Finance Companies

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Finance companies are nondepository financial institutions with the primary business of providing debt or lease financing to consumers and businesses. In 2015, they held $747 billion in consumer credit, $160 billion in real estate debt, and $405 billion in business credit. The industry is the third largest supplier of consumer credit after banks and other institutions. They account for about one-third of consumer motor vehicle debt and a significant portion of the residential mortgage market.

Finance companies make loans to individuals and businesses and make a profit by charging higher interest rates than banks. In general, they are not regulated, and many finance companies market their products as credit cards, such as unsecured personal loans. Nonetheless, it is important to understand the terms and conditions before signing a loan agreement with a finance company.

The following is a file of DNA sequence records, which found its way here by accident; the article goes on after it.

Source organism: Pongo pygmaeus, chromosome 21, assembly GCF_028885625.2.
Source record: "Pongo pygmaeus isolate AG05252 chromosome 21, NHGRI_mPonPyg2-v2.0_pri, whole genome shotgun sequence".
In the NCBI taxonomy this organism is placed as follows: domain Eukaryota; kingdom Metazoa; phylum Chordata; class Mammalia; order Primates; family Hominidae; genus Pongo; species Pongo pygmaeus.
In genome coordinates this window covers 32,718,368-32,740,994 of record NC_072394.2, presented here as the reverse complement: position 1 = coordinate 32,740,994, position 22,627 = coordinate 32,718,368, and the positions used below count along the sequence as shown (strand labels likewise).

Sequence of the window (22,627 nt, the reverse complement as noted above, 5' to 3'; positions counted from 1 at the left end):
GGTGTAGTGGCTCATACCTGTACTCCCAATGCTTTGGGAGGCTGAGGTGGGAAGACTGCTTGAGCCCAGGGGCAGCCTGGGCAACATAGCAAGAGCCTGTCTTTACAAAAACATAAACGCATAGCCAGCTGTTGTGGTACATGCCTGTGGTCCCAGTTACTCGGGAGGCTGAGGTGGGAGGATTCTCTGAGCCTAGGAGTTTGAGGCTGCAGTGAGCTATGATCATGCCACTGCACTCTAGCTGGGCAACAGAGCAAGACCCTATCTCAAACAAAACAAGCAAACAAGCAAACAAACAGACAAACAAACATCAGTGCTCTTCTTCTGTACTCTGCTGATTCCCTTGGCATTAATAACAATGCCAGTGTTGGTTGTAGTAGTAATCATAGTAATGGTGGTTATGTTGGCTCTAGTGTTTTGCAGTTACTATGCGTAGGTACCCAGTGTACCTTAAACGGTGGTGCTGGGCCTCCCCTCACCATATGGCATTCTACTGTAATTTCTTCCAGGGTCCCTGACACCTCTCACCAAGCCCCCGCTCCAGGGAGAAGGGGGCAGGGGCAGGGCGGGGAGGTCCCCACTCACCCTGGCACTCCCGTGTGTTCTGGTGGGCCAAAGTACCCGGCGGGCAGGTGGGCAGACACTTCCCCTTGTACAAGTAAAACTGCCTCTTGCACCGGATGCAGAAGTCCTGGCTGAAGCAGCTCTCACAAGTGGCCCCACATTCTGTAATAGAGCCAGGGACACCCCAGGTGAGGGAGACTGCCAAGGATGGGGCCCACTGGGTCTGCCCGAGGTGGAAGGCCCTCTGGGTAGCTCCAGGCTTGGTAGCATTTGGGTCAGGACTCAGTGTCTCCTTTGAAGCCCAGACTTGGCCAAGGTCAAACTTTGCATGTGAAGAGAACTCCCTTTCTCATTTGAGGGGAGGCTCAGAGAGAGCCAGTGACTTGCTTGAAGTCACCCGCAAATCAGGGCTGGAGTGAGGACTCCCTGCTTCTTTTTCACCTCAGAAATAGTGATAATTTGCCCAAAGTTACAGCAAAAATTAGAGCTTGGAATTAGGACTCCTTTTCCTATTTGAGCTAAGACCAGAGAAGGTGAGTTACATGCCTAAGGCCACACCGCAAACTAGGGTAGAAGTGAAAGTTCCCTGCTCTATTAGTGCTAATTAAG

The Federal Reserve benchmarks the finance company industry using balance sheet data. This data shows that the majority of these companies are small firms. In 2015, more than half had assets less than $1 million, and 82 percent had assets under $10 million. However, these small firms only made up a very small portion of the overall industry’s assets. By contrast, the largest firms accounted for 71 percent of the industry’s total assets.

Finance companies provide a range of services to consumers, including loans, mortgages, and insurance. As a result, the health of the financial industry affects the health of the economy as a whole. A weak financial sector hurts the average consumer and will limit the growth of small businesses and real estate. In recent years, financial stocks have become a popular investment option for investors, because they pay dividends and are evaluated on their overall health. However, during the financial crisis of 2007-2008, they took a major hit. Since then, however, the financial sector has recovered considerably.

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